Family, Mediation

Pattern of co-operation key for divorcing parents

By AdvocateDaily.com Staff

Respect, co-operation and a children-first attitude are the essential components of a successful divorce, says Toronto family lawyer and mediator Patrick J. Aulis.

None of those factors is easy, but a growing number of separating parents are finding it useful to hire joint parenting co-ordinators, communication help, and financial advisers, says Aulis, founder of Aulis Law Firm Professional Corporation and North York Mediation.

Sharing experts enables families to avoid an adversarial situation, and that means they get genuinely useful advice, he tells AdvocateDaily.com.

“Many experts are happy to have a joint retainer,” Aulis says. “They welcome the chance to give their authentic opinion rather than one that supports only Mom’s point of view and then face being ripped to shreds by Dad’s lawyer.”

With most separating parents, arguments and blaming are an endemic problem, he says, but it’s important to keep the children out of disputes as much as possible.

“I find that parents have a great deal of difficulty doing that,” Aulis says. “They either lean on them for emotional support, or they want validation from the children for what has happened — for them to recognize that the other parent is the bad guy and that they’re the wronged individual.”

Aulis has practised general law for 14 years and recently opened a family mediation practice. He offers these tips for divorcing parents to ensure their children thrive.

1) Rediscover — or create — a pattern of co-operation.

“Parents need to demonstrate to the children that they’re working together to solve problems and to manage the resources of the family,” Aulis says. The idea is to come up with a plan that will enable them all to live in a stable, nurturing situation.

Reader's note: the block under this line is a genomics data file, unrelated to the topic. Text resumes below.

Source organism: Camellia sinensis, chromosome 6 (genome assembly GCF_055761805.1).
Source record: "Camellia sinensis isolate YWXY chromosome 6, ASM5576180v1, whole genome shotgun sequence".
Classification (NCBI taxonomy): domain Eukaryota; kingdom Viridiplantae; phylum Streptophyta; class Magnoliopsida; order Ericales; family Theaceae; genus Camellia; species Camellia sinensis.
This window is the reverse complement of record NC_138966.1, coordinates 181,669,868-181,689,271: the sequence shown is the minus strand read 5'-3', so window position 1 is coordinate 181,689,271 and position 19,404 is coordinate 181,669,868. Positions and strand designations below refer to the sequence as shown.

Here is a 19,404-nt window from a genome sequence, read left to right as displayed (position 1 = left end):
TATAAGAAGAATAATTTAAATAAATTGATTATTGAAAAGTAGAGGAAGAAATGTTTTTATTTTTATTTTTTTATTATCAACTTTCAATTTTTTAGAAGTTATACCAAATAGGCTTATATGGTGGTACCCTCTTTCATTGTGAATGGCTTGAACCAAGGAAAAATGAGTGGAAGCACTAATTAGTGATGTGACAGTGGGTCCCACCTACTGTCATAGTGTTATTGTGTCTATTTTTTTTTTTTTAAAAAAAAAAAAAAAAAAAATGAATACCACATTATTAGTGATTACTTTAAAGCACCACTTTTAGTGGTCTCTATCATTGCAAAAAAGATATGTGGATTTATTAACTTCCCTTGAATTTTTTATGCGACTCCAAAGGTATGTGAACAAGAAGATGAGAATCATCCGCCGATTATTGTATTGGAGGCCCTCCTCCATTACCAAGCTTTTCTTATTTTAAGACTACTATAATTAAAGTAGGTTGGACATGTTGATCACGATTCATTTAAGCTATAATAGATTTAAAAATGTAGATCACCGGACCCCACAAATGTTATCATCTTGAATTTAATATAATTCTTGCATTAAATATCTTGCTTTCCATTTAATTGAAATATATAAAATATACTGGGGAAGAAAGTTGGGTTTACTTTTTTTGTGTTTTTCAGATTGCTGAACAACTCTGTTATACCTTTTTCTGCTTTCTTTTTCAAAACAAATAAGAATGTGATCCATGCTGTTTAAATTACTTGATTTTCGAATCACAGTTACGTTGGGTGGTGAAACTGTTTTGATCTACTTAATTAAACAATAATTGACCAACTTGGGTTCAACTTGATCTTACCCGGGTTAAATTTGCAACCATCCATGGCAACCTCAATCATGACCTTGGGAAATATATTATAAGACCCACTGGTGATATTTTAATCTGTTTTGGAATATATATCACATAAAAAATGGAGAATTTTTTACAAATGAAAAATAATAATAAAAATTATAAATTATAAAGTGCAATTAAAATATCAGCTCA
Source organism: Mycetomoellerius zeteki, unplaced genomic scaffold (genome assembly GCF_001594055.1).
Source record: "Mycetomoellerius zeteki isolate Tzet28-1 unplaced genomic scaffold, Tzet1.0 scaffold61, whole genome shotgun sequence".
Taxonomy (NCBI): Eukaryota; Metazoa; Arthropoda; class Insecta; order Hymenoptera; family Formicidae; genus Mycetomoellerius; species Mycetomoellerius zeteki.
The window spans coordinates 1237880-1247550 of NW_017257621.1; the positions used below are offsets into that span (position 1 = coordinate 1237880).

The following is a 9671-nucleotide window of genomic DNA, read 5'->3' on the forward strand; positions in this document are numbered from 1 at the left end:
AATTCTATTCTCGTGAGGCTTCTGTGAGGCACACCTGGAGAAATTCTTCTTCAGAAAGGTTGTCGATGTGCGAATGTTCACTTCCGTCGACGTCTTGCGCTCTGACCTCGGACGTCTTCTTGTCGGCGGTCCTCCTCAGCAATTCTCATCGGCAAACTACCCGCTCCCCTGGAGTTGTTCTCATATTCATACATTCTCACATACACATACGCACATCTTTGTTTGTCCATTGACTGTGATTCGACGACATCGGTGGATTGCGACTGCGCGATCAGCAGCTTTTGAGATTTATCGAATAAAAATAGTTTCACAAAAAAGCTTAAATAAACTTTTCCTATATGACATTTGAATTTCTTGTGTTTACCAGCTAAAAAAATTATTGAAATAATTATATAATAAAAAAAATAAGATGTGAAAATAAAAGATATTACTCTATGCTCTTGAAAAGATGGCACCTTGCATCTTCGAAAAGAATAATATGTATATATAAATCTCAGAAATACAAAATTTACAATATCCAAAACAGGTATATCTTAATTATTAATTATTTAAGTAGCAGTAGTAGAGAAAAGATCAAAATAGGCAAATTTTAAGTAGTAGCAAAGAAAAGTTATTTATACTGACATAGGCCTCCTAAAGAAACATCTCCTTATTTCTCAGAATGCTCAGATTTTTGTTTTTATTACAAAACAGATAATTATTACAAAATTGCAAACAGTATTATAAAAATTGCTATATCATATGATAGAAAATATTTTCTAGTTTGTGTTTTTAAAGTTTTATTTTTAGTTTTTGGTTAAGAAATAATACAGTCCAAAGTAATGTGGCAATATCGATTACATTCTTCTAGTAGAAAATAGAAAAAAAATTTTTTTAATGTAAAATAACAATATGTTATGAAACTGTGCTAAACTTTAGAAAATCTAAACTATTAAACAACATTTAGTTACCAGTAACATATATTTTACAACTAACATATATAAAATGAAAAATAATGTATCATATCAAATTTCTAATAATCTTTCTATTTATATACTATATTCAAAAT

When a child asks if he’ll be able to play hockey this year, and Dad says, 'No, because your mother is making me pay all this child support,' that’s destructive for the child, he adds.

“They may feel they’re the cause of the problem — it’s child support after all — and they’re being asked to take sides.”

Instead, the father should say: “Your mother and I are discussing what we can afford as a family, and we haven’t decided yet. But we’re sitting down with an adviser to try and figure it out, and we’ll do our best to see that everyone gets what they need, but it may not always be what everyone wants.“

2) Try to minimize the animosity and strife, which is admittedly hard to do when you’re in the grip of powerful emotions.

“There’s not much that strikes more to the soul than a sense of betrayal, feeling let down by your significant other,” Aulis says. “But realize that for a child it feels like living in a war zone. Minimize what they see and hear.”

3) Don’t leave things lying around that kids don’t need to see: evidence of affairs, letters, financial documents, journals.

4) Don’t have arguments in front of other people — family members, teachers, the soccer coach.

5) Don’t post rants on social media like “so-and-so let me down yet again today, big surprise!” “Keep it private, be respectful,” he adds.

6) Don’t use children as messengers, pawns or to punish the other parent.

7) Never let a child make decisions that she or he should not be making. For example, if they are crying and don’t want to go to the other parent’s house, stick to the adults’ arrangement.

“You must make the child understand it’s important for them to spend time with both parents. It’s not up to them to make the decisions. Otherwise, children are put in an impossible situation, picking Mom or Dad — they can’t win.”

Smart children become very intelligent liars in this situation, Aulis says. He’s seen cases where kids told each parent they didn’t want to see the other one.

“They want to have a good time at both homes, and they want to keep both parents happy, so they tell them what they want to hear.”

8) Use experts such as joint parenting co-ordinators, financial planners, accountants and communication facilitators. There is also a wealth of information online from governments and family lawyers aimed at helping divorcing parents, he says.

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